When the HMS Osprey steamed into Aden harbor in September 1888 to deliver 204 Africans captured from slave ships in the Red Sea, responsibility fell to Assistant Political Resident E. V. Stace to oversee the captives’ “disposal” among the residents of the city. Commander Gissing considered the Osprey's mission a success, although he regretted that, because the three dhows had failed to stop after blanks were fired across their bows, he was obliged to fire live rounds, which killed four of the African captives, as well as the captain of one of the ships, and wounded another four African captives. Kiloo, a sixteen-year-old boy, received a bullet wound though his chest; Bahaza, a twelve-year-old boy, received a “bullet wound through muscles beneath spine of right scapula”; Tooroongah, a twelve-year-old girl, suffered from a “bullet wound of head (superficial)”; and Sayenha, a ten-year-old girl, received a “bullet wound of right arm (superficial).” Within five days of the Africans’ arrival, Stace had posted a notice in town in Arabic calligraphy that read:
ATTENTION! The recently captured slaves now in Aden will be distributed to those wishing to take them.
The notice went on to say that Europeans who were “married and approved” could take boys and girls who were both Christian and Muslim. Unmarried Europeans could take boys. Married “natives” could take Muslim boys or girls “as servants” (although Stace made sure to clarify here: “to be free, i.e., no longer slaves”) until able to take care of themselves. Unmarried and “approved natives” could take Muslim boys as servants and could take Muslim girls in marriage if of marriageable age and with the girl's consent. Applications were to be made to the assistant resident.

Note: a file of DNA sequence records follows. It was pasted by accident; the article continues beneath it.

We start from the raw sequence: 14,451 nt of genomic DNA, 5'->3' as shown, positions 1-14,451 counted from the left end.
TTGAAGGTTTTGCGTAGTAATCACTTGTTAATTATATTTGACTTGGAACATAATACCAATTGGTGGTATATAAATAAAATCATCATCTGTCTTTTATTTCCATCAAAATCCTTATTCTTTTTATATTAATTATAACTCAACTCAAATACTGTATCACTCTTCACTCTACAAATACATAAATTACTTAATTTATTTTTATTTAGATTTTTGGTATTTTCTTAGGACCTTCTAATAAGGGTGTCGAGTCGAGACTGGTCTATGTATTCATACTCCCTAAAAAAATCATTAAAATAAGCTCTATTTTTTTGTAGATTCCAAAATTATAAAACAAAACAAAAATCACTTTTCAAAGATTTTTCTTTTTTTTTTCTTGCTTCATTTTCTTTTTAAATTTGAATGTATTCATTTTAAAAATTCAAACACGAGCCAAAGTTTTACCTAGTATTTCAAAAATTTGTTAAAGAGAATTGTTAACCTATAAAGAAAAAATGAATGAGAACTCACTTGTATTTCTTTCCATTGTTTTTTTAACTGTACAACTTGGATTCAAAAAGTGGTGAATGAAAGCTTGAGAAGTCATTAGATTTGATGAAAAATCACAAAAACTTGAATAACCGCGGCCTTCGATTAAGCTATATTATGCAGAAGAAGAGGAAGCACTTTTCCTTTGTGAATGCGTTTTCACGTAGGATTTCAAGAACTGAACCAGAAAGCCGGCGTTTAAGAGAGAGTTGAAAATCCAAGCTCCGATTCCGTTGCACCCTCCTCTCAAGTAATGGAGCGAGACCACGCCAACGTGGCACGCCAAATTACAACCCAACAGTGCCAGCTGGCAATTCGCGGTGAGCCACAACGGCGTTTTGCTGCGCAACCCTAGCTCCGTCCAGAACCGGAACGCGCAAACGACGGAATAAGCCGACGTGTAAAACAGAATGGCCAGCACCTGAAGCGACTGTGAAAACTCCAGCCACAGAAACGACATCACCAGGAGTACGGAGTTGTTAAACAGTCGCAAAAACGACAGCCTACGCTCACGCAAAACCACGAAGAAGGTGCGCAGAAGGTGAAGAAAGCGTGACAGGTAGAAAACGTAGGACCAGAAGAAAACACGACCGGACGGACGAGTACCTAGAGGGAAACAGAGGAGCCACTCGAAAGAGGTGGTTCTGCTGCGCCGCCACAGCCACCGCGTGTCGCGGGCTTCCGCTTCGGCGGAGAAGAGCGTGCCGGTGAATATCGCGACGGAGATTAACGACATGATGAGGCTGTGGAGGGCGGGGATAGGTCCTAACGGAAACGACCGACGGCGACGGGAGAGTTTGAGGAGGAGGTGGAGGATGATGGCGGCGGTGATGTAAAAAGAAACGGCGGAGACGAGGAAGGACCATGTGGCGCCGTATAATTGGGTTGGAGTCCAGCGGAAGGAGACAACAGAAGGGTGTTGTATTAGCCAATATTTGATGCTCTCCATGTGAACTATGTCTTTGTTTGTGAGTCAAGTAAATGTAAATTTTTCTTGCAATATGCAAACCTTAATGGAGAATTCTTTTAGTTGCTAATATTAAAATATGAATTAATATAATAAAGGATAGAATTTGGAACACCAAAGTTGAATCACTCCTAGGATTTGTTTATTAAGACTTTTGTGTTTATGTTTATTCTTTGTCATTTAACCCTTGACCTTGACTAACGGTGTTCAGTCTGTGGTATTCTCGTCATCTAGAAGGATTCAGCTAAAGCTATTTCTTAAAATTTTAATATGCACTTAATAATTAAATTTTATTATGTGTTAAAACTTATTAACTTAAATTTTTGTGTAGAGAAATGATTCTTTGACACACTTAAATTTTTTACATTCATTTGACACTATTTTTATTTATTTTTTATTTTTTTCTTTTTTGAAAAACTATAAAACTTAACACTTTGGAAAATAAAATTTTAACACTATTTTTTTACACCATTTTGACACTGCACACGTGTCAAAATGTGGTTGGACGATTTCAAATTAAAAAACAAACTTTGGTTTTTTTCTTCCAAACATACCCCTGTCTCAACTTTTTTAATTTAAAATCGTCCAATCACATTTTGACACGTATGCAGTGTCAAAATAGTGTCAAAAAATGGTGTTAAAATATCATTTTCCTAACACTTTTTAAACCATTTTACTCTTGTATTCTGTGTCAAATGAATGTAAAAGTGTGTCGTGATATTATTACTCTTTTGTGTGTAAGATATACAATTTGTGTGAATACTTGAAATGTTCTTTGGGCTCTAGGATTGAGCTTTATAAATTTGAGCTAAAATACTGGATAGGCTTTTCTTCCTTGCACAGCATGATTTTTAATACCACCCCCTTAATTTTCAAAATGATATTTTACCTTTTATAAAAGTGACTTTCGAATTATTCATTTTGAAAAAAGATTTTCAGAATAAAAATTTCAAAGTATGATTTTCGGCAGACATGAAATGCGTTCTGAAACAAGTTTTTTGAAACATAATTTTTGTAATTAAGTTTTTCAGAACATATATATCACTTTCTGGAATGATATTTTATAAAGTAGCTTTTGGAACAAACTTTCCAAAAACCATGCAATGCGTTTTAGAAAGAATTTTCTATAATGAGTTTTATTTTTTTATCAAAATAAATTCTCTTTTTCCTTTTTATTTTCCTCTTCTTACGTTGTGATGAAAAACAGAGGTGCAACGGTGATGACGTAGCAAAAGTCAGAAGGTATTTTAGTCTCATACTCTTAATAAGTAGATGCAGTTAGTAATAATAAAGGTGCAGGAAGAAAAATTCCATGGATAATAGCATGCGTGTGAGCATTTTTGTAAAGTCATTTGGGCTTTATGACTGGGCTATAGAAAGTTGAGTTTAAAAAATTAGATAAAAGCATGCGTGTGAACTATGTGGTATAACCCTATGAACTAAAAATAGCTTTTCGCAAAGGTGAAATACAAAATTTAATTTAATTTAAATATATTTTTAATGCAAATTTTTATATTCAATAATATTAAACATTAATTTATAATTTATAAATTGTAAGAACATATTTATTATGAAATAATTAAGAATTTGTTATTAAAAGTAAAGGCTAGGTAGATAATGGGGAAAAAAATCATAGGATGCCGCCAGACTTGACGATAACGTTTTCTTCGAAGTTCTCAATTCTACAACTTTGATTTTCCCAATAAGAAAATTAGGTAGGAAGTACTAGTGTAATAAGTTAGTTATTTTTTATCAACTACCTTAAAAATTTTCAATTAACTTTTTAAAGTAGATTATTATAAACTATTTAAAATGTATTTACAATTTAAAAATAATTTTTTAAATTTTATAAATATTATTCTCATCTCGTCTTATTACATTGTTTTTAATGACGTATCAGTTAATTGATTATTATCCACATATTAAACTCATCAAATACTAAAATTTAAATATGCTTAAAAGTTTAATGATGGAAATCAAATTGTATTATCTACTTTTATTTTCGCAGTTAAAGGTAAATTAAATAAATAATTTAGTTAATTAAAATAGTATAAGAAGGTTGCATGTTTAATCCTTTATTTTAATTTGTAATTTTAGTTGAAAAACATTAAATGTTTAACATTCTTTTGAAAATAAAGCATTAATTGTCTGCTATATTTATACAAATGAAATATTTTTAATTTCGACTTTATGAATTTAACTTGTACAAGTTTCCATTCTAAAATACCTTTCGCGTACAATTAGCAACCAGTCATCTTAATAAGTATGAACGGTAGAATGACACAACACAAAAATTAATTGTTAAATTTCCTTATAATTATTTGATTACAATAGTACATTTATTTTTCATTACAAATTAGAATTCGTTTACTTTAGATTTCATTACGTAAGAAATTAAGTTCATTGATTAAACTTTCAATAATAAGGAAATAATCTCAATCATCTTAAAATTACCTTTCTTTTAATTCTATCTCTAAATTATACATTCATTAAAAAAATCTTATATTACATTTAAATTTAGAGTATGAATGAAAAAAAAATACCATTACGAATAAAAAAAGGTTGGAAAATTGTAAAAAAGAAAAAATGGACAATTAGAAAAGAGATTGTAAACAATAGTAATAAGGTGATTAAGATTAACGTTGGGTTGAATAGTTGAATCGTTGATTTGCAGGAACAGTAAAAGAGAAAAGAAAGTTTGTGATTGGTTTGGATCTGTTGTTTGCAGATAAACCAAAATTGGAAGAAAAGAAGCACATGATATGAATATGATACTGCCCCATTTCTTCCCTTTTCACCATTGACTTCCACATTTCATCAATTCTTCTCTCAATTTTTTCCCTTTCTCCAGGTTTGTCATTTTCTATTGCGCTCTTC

Within days, dozens of proposals flooded in from local elites, missionaries, and government officials who sent petitions to Stace expressing reasons they should be permitted to take liberated Africans. Applicants included the police inspector, the postal commissioner, and A. C. Gomes, who would later become one of Zanzibar's most famous photographers. Gomes eventually received a ten-year-old girl whom he pledged to “maintain, feed, and clothe” until she was twenty-one or married. Allen Patterson of the Free Church of Scotland Mission requested that Stace let him “have the first selection of the boys and girls, as it is very important that we secure the youngest—and healthiest” for his mission.